Skip to main content
Hide Articles List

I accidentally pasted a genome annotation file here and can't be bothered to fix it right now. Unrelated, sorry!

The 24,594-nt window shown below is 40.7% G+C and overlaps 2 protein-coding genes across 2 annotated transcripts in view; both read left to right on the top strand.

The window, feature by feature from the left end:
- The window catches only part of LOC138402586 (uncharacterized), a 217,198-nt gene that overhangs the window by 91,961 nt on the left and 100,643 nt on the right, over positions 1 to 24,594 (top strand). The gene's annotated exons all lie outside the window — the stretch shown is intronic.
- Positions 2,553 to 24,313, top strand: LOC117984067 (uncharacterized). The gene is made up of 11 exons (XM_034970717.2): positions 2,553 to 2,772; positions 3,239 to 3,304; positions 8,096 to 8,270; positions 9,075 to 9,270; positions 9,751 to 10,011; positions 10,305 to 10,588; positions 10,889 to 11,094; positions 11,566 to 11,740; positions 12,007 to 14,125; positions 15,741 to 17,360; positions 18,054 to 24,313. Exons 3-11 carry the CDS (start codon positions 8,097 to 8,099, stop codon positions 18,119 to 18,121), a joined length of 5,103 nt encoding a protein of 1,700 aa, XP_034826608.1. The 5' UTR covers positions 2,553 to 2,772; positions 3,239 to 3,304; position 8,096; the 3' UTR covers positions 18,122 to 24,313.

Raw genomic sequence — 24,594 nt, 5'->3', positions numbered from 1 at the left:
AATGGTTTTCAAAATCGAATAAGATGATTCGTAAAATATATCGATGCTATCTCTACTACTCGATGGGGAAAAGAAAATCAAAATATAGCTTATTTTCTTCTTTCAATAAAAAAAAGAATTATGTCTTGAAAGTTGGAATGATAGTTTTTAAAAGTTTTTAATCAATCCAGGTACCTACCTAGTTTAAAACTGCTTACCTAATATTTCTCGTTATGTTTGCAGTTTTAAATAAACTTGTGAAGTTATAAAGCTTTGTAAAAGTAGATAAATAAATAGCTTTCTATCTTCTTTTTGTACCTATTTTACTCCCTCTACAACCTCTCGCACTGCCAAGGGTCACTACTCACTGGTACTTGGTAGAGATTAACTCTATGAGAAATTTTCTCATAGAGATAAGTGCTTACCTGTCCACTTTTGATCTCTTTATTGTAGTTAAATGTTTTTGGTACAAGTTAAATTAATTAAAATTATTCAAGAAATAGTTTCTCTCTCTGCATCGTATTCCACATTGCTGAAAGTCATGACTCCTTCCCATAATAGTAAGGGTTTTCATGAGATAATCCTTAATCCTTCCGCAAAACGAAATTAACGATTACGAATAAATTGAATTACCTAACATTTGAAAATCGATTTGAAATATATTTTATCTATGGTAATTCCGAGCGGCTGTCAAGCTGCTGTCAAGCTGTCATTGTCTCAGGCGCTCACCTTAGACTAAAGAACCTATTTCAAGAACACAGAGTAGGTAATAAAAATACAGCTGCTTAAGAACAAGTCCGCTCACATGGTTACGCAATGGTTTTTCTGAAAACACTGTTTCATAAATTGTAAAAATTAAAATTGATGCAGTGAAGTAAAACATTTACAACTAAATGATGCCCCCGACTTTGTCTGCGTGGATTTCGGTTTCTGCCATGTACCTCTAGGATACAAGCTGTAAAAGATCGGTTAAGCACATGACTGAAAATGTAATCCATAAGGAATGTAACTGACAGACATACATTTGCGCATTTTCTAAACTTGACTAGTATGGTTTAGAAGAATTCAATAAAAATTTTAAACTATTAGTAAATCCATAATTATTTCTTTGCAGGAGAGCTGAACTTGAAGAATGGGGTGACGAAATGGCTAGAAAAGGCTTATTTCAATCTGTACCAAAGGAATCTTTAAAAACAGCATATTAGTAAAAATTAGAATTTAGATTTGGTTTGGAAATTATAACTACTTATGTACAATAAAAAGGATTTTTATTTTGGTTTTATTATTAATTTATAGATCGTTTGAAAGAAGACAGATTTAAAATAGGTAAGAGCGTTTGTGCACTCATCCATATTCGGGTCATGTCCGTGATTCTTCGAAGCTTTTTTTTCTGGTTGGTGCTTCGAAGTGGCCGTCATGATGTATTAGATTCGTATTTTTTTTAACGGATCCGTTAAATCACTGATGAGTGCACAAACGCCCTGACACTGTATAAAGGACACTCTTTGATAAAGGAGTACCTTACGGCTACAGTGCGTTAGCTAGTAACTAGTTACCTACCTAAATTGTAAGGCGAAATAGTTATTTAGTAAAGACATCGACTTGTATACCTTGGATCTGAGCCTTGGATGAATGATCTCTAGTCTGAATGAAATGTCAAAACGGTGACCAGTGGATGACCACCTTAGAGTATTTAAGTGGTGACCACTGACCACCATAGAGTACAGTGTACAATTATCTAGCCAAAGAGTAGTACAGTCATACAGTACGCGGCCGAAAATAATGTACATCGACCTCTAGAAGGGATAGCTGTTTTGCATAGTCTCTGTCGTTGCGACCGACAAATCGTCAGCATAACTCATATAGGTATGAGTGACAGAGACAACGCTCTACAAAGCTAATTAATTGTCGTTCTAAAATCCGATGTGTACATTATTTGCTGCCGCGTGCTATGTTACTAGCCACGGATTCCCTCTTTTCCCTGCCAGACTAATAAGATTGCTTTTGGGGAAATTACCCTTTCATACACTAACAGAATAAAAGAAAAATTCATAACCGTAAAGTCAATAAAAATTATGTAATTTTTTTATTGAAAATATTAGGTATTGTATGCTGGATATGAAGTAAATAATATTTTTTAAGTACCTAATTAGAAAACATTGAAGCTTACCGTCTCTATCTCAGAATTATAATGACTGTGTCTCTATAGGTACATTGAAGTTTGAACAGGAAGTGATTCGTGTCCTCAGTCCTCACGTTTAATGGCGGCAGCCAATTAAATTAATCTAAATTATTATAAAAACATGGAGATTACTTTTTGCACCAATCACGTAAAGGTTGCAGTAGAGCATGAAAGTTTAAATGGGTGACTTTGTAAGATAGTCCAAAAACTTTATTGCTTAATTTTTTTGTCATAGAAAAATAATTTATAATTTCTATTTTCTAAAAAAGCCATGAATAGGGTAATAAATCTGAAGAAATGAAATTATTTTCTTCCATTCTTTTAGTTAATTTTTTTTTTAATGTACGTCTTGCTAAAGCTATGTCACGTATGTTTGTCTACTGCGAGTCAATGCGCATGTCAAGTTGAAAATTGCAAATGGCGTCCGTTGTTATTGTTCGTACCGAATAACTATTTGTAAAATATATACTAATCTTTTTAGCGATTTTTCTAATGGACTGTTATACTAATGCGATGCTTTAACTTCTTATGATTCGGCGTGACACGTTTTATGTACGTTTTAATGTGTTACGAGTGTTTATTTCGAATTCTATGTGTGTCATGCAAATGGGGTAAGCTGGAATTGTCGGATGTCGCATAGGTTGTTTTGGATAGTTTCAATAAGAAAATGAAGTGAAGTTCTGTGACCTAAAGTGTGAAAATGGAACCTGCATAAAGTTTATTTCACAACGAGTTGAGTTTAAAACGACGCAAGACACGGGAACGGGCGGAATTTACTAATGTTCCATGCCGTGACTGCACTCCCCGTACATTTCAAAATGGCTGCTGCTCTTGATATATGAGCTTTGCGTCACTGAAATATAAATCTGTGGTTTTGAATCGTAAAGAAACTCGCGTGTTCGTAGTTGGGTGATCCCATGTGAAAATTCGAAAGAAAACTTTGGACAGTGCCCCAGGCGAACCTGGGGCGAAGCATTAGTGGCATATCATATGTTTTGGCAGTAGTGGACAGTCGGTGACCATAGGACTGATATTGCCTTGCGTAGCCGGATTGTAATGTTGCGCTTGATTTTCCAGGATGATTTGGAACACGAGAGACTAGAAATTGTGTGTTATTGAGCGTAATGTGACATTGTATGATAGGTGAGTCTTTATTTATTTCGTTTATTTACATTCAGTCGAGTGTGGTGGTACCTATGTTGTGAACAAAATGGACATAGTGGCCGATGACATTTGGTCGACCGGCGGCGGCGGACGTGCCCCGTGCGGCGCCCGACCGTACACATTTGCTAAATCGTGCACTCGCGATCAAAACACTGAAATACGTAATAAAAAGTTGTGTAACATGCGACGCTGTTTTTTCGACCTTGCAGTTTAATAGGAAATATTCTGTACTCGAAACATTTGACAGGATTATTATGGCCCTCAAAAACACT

9 articles on this Page